I very much look forward to read your further impressions with the camera.

  2. 2
    mark giles:


    I still have my K-X with the kit lenses; I really like it’s low light capabilities, solid menus, build quality. Really good IQ (image quality.) And that great range of legacy lenses with Shake Reduction always available.

    However, I now also have a Panasonic DMC-G2, with the 14-42. I thought long and hard about Olympus; perhaps your readers who are trying to decide between the 4/3 choices might like to hear my impressions, then yours.

    I do not like having the (Panasonic) OIS in the lens; the Pentax spoiled me. There is some great old glass out there from Zuiko: compact, extremely high build quality. But no OIS unless it’s in the camera. Point to Olympus.Their new lenses are reportedly also very very good.

    But, I’m an older guy, had eye surgery. Selling point #1: the Panasonic EVF (electronic viewfinder for our newbie friends) is really useful for the older orbs: particularly in brightness. It even seems to be pretty accurate for color and exposure.

    A 2nd selling point: the articulating screen with a cool touch-to-fire option. Highlight the subject, “click.” I can do multiple shots with differing depths of field in an instant.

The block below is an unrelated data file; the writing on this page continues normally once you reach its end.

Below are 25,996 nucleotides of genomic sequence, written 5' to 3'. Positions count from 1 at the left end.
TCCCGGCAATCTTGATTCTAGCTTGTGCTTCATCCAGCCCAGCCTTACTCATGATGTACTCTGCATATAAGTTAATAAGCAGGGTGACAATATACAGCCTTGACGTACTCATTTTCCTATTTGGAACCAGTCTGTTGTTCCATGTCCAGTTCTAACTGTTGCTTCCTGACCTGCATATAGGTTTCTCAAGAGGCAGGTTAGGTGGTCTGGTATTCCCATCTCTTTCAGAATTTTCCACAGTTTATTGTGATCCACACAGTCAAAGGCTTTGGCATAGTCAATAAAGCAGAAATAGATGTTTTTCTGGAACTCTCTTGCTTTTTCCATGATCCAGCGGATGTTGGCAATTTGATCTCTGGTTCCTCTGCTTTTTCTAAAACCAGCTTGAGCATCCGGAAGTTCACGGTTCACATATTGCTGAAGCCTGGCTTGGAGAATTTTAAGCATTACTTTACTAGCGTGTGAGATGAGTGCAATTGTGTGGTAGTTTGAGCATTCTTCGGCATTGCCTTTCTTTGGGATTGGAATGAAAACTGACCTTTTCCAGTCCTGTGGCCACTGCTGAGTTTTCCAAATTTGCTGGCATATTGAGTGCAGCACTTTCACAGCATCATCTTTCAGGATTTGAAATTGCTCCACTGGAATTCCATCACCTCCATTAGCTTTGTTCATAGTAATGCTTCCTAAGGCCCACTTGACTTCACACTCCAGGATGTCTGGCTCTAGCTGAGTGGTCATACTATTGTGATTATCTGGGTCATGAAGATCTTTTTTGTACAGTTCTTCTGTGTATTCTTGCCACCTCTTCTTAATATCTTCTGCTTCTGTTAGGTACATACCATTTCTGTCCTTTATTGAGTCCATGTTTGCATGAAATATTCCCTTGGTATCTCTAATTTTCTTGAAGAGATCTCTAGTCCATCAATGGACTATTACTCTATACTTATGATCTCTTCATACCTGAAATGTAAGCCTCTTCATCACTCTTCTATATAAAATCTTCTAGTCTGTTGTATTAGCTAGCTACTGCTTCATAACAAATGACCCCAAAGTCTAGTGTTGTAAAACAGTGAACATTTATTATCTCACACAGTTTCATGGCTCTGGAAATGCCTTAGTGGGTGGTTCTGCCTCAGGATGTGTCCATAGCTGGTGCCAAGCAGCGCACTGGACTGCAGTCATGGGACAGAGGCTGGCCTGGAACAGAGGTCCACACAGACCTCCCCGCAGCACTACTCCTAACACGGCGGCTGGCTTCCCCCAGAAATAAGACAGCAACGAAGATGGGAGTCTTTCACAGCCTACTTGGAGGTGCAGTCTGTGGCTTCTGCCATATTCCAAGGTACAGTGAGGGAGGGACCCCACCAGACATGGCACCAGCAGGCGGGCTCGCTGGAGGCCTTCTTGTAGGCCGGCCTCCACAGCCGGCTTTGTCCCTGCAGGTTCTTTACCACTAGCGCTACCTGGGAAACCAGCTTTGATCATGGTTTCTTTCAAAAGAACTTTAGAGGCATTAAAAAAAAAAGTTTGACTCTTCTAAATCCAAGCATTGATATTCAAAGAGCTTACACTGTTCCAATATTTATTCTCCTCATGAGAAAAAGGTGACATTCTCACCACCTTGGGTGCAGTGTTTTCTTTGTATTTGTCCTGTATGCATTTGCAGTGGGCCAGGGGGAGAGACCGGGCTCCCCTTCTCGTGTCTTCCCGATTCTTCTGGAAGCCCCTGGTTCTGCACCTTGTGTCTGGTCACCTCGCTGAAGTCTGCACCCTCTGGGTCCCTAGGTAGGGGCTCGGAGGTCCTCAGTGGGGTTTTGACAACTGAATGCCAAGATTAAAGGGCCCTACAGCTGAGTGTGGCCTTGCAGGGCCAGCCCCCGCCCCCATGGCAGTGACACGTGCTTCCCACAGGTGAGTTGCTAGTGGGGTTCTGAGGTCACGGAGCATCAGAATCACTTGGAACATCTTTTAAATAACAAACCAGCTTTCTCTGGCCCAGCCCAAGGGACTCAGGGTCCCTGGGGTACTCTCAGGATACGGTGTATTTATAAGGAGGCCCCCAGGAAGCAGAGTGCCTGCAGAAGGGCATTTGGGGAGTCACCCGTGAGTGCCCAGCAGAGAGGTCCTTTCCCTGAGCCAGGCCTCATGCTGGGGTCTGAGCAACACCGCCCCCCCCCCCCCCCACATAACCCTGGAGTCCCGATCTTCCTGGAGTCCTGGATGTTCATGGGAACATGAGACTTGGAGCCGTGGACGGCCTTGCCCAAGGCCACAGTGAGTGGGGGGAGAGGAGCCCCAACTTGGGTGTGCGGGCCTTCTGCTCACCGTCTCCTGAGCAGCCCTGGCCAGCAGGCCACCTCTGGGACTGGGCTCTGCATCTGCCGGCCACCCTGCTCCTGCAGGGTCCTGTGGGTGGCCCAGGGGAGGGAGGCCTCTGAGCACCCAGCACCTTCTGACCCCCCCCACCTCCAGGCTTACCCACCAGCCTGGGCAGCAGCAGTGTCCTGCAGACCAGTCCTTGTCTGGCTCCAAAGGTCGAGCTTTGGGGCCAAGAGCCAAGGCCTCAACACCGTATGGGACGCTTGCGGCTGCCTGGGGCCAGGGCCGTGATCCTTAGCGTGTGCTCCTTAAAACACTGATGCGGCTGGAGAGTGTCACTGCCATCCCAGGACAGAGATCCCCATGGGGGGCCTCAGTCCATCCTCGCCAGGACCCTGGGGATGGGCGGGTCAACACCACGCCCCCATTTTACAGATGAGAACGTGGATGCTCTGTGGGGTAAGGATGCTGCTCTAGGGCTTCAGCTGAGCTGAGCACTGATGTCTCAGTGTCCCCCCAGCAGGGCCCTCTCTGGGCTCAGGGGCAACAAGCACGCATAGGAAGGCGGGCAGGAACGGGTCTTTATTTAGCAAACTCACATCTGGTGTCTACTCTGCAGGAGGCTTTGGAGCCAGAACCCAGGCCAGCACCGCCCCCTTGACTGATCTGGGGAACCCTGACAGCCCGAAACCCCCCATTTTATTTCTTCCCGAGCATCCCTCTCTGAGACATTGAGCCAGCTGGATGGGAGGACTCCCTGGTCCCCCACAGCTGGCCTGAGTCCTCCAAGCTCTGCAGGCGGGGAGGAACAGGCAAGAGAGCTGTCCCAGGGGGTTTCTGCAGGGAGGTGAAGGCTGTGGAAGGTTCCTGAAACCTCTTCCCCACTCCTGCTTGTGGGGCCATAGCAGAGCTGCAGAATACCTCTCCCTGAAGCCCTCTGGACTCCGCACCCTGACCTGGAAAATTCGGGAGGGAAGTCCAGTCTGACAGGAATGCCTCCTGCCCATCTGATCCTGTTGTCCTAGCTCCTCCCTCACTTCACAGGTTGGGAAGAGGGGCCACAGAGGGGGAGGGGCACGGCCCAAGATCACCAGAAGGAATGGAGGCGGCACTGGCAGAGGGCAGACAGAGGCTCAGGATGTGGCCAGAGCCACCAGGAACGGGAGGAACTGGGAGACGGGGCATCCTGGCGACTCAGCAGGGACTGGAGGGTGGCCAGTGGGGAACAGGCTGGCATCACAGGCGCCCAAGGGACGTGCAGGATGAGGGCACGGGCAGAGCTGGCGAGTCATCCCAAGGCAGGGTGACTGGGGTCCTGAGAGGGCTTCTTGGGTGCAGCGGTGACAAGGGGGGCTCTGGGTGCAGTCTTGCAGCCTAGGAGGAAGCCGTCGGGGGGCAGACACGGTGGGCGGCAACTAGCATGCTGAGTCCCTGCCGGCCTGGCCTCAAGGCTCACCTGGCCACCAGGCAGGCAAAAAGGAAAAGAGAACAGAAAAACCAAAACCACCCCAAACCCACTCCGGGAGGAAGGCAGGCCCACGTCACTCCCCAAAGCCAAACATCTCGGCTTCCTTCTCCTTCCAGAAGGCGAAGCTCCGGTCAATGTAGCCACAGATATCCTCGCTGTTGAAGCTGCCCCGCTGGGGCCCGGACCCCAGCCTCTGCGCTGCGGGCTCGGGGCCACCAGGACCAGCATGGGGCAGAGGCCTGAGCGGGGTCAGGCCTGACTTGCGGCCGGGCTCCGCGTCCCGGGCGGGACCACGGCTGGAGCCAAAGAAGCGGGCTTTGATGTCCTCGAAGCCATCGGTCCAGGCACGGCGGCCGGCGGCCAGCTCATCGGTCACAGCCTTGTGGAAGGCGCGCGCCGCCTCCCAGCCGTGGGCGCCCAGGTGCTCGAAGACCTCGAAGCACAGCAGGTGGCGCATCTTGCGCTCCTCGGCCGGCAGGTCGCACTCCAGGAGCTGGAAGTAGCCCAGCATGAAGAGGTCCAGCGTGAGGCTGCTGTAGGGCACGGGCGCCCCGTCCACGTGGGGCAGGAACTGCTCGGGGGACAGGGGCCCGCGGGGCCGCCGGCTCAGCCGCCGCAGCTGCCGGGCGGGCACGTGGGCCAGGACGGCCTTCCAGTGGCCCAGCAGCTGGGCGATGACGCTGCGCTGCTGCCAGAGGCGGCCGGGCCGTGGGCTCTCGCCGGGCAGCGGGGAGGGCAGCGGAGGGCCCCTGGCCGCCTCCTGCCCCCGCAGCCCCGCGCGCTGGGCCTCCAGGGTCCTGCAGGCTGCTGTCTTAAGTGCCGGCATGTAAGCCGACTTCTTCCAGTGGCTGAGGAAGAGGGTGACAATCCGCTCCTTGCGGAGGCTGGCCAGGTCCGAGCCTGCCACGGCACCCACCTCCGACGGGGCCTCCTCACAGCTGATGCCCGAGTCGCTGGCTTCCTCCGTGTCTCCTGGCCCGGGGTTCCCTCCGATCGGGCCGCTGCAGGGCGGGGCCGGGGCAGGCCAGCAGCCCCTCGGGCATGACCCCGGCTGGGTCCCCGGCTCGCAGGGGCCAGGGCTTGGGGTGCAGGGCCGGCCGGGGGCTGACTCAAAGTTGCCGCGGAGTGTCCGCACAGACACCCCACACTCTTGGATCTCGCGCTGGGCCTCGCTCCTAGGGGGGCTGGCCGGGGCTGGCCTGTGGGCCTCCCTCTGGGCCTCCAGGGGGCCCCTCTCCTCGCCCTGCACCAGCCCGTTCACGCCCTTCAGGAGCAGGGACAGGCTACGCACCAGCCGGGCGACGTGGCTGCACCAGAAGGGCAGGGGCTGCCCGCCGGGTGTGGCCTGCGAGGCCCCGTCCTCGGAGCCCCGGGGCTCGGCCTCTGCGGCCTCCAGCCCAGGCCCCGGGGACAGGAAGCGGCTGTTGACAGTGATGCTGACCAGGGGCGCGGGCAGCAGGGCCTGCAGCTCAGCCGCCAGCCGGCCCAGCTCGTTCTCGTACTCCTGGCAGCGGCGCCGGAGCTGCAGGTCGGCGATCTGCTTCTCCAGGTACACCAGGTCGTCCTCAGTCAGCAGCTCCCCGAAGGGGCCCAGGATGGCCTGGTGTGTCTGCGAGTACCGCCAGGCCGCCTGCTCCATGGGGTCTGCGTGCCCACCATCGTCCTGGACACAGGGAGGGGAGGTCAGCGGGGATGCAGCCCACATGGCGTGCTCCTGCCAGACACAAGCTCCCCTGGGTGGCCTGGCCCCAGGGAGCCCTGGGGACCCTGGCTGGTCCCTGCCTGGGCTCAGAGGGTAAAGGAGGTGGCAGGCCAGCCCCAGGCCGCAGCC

3rd sales point: this model has a physical (as well as touch screen) control for almost all functions. Once you learn them, the hands-on experience, a tactile one, becomes second nature.

    I should note that Pana has introduced the G3, which gains a 16MP sensor, a cool “expanded telephoto” (not digitally bloated pixels, it retains the same sharpness). Your 200mm becomes an 800mm. Alas, only works in video. G3 is somewhat smaller than G2, but loses the extra physical controls. The price is very favorable.

    I will say the G2 does not quite match the Pentax, which has a very slight advantage in color reproduction, and most noticeably less noise at high ISO numbers. Pan is OK at 800, where the Pentax is without visible noise. Pentax is really useable (to my eye) at 3200, which is pretty impressive at the price point. The Pana is also a perfect size and wait; this is where 4/3 format really pays off.

    And that’s it; over to you.

  3. 3

    Hello just wanted to give you a brief heads up and let you know a few
    of the pictures aren’t loading properly. I’m not sure why but I think its a linking issue.

    I’ve tried it in two different browsers and both
    show the same results.

  4. 4

    Yes, I cancelled my Flickr account and that broke links to any photos I had hosted there. My apologies.